Westcott’s home, Westcott House designed by Frank Lloyd Wright, has been restored as a museum in Springfield.
Somewhat despondent over the sudden death of his wife in 1923, Westcott saw his own health begin to fail. He sold his interest in the motor car company to a syndicate in 1924, and, after a series of illnesses, died in his home on East High Street on January 10, 1926. Source: http://en.wikipedia.org/wiki/Burton_J._Westcott
The Westcott House is a Frank Lloyd Wright-designed Prairie Style house in Springfield, Ohio. The house was built in 1908 for Mr. Burton J. Westcott and his wife Orpha, and their family. The Westcott property is the only Prairie Style house designed by Wright in the state of Ohio. The grounds include the main house, and a carriage house connected by an extensive pergola.
In 1903, as part of a merger, Burton J. Westcott came to Springfield, Ohio as Treasurer of The American Seeding Machine Company. He would hold the position for 21 years.
In 1916, Burton brought the Westcott Motor Car Company to Springfield, Ohio from Richmond, Indiana. He was president of the company until 1925. Wright designed a detached garage which included a design for a large turntable, similar to at a railroad yard, because the cars at that time did not have a reverse gear, a car driven into a garage had to be turned around manually. The garage also included 2 horse stables and was connected to the main house by a pergola.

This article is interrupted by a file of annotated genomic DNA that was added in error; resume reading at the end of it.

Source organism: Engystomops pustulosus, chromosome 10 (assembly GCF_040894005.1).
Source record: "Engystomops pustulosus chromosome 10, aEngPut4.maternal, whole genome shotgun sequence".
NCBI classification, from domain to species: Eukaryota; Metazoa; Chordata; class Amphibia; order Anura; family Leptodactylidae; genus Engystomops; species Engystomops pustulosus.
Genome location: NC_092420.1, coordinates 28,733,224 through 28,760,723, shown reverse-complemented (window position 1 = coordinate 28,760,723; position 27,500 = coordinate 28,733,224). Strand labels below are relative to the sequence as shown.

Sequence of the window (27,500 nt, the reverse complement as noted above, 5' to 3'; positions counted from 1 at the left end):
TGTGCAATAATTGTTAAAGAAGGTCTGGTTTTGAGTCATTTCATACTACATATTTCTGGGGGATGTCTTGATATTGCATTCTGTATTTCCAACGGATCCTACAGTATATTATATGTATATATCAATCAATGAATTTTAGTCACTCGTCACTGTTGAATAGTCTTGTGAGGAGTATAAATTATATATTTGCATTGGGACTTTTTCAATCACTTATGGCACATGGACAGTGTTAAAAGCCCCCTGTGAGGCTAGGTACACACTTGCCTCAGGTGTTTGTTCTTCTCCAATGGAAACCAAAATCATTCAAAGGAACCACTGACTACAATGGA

Burton™s wife, Orpha (Leffler), was from nearby Dayton, Ohio. The Westcott’s had two children: Jeanne born in Richmond, Indiana in 1895, and John born in Springfield, Ohio in 1903. Orpha L. Westcott was considered one of Springfield, Ohio’s most prominent and progressive women, and is credited with suggesting the selection of Frank Lloyd Wright as the architect for their new home.
In 1918, the Westcott™s built the only addition to their home, a summer porch on the second floor and a room below in keeping with the original design of the Prairie style architecture of Frank Lloyd Wright. By 1920, Jennie was no longer living in the Westcott House; she married Richard Rodgers from Springfield, Ohio. Their wedding was held at the house. The other residents of the house provided services to the Westcott’s, there was a cook named Nora and a housemaid named Margaret, both middle aged and originally from Ireland.
The 1920™s proved to be unhappy years for the Westcott family. Orpha died suddenly in April 1923 following a minor surgical procedure in Philadelphia. At the same time Burton™s company was failing. He resigned as treasurer of the American Seeding Machine Company in order to invest more time for the failing Westcott Motor Car Company. Attempts to save the ailing car company had exhausted his finances, with no other option Burton sold out. The severe stress in his life took its toll on his health, in 1926 at 57 years of age; he died in his home on East High Street while under the care of his sister from Richmond, Indiana. Funeral services were held at the Westcott residence; he was buried in Richmond, Indiana. Burton J. Westcott was a true leader, Renaissance man, innovator, and a manufacturing pioneer of the 20th century.